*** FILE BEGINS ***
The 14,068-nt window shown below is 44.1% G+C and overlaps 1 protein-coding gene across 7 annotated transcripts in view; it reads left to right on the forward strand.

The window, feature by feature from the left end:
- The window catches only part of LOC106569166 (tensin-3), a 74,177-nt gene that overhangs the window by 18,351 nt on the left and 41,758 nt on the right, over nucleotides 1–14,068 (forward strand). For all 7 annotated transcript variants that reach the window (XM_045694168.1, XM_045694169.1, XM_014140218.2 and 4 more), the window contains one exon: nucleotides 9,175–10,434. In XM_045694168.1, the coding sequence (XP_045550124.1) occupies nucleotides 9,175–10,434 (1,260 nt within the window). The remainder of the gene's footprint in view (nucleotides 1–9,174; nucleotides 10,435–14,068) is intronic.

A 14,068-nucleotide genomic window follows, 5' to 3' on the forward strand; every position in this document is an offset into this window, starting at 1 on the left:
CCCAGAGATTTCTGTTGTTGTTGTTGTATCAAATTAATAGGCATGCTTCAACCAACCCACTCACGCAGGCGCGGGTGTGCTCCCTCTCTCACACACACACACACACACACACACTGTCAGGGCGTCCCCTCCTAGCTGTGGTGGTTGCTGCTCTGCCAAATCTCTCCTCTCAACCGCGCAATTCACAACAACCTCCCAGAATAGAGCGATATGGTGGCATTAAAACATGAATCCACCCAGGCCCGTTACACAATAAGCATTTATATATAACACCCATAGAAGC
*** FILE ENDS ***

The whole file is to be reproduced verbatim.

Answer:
The 14,068-nt window shown below is 44.1% G+C and overlaps 1 protein-coding gene across 7 annotated transcripts in view; it reads left to right on the forward strand.

The window, feature by feature from the left end:
- The window catches only part of LOC106569166 (tensin-3), a 74,177-nt gene that overhangs the window by 18,351 nt on the left and 41,758 nt on the right, over nucleotides 1–14,068 (forward strand). For all 7 annotated transcript variants that reach the window (XM_045694168.1, XM_045694169.1, XM_014140218.2 and 4 more), the window contains one exon: nucleotides 9,175–10,434. In XM_045694168.1, the coding sequence (XP_045550124.1) occupies nucleotides 9,175–10,434 (1,260 nt within the window). The remainder of the gene's footprint in view (nucleotides 1–9,174; nucleotides 10,435–14,068) is intronic.

A 14,068-nucleotide genomic window follows, 5' to 3' on the forward strand; every position in this document is an offset into this window, starting at 1 on the left:
CCCAGAGATTTCTGTTGTTGTTGTTGTATCAAATTAATAGGCATGCTTCAACCAACCCACTCACGCAGGCGCGGGTGTGCTCCCTCTCTCACACACACACACACACACACACACTGTCAGGGCGTCCCCTCCTAGCTGTGGTGGTTGCTGCTCTGCCAAATCTCTCCTCTCAACCGCGCAATTCACAACAACCTCCCAGAATAGAGCGATATGGTGGCATTAAAACATGAATCCACCCAGGCCCGTTACACAATAAGCATTTATATATAACACCCATAGAAGC